Scientists at the National Oceanic and Atmospheric Administration have agreed that this year 2014 might be the warmest year in record since 1880 – and this is after combined land and sea temperatures reach record highs at three different seasons of this year alone.
The month of October was the warmest month ever recorded after land and ocean temperatures yielded a record high of 58.5F – exceeding the 2003 record by .02F, and 1.3 degrees higher than the average recorded for the 20th century. The measured temperature between January and October of land and sea areas was 58.6F – exceeding the 1998 and 2010 records by .04 degrees, and 1.22F higher than the average for the 20th century. November 2013 and October 2014 was the warmest 12-month block with a record land-sea temperature of 58.2 degrees – exceeding the 20th century record it set a month ago by 1.2 degrees.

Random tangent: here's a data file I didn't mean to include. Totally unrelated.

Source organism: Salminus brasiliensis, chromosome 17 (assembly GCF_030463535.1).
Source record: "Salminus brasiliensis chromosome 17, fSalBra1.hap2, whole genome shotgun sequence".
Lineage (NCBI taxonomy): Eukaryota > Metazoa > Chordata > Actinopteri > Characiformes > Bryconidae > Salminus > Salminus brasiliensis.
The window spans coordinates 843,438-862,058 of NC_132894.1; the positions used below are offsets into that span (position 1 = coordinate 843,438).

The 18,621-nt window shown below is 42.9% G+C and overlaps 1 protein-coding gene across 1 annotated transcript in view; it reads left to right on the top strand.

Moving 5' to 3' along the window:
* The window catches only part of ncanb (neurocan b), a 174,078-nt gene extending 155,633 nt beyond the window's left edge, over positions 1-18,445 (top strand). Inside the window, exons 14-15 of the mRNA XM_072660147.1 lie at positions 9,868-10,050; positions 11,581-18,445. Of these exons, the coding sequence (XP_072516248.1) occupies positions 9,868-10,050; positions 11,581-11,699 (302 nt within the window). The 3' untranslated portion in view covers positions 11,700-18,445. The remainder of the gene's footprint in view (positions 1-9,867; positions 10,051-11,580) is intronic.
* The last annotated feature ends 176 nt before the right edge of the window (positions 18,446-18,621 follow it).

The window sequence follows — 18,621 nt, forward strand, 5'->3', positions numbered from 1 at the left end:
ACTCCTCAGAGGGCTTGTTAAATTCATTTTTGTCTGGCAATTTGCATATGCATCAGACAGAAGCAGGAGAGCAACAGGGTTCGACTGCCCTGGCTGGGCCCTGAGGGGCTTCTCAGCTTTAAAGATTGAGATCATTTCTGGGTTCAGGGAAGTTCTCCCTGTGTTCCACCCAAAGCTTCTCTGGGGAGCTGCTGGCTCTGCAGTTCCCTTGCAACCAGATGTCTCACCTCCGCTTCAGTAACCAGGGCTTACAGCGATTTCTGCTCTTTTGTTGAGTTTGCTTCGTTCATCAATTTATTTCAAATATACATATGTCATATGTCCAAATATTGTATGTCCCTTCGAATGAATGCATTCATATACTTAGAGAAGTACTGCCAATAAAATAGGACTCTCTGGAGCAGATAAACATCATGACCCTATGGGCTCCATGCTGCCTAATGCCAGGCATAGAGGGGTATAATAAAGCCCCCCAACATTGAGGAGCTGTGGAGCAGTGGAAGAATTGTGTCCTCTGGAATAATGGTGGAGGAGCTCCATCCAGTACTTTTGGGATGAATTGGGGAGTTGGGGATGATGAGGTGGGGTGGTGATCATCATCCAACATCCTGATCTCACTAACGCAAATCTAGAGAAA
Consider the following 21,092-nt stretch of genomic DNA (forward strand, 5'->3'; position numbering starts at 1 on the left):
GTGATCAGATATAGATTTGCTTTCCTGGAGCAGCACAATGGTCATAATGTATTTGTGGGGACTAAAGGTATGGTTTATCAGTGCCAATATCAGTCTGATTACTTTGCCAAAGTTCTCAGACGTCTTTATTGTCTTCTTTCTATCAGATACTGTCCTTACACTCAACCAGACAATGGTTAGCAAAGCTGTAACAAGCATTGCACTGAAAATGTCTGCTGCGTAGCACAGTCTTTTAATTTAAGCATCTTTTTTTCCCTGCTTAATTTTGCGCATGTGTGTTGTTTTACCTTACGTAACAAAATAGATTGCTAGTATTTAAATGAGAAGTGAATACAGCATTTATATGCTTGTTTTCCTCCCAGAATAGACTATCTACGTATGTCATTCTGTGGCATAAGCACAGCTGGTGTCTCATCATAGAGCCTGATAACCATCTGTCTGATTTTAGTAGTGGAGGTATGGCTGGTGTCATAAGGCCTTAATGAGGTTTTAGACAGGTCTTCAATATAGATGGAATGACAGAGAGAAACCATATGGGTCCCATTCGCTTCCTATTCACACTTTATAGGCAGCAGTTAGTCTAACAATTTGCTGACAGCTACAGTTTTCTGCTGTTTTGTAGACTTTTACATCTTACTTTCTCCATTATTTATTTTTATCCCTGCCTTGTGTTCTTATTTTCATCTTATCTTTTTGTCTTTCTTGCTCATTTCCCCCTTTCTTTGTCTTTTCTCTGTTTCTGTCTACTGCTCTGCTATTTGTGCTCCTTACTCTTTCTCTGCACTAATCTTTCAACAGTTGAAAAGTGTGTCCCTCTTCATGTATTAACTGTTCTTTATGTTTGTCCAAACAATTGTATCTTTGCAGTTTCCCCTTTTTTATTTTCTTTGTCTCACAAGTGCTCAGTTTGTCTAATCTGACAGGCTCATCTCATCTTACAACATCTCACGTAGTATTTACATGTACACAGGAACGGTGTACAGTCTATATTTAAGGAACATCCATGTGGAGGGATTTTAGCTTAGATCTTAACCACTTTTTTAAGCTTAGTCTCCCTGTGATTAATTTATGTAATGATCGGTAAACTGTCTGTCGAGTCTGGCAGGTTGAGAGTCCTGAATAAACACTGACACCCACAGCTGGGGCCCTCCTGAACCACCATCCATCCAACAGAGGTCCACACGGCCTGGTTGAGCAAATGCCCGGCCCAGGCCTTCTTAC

Deke Arndt, chief climate monitoring at NOAA’s National Climatic Data Center states that “the oceans have been generally warming over time,” said Arndt, saying this year was “quite warm compared to even the warmest part of that history. Clearly the oceans are driving the warmth that we’ve seen around the planet.”
Arndt also explained that not all countries will experience the same level of warming trends because “every major ocean basin and all continents all had pieces, and some had significant pieces, of their area that were the warmest on record” during the record-breaking January-October time period.
The climate expert seems to agree with world leaders that greenhouse gases and manmade activities are impacting global warming. “This is truly global scale warmth that we see and it’s consistent with what we’d expect with increasing greenhouse gases. It is becoming pretty clear that 2014 will end up as the warmest year on record. The remaining question is by how much.”
The US is not currently experiencing much of this temperature warming due to the East Coast polar vortex, and the fact that the country makes up only 2% of the planet’s surface.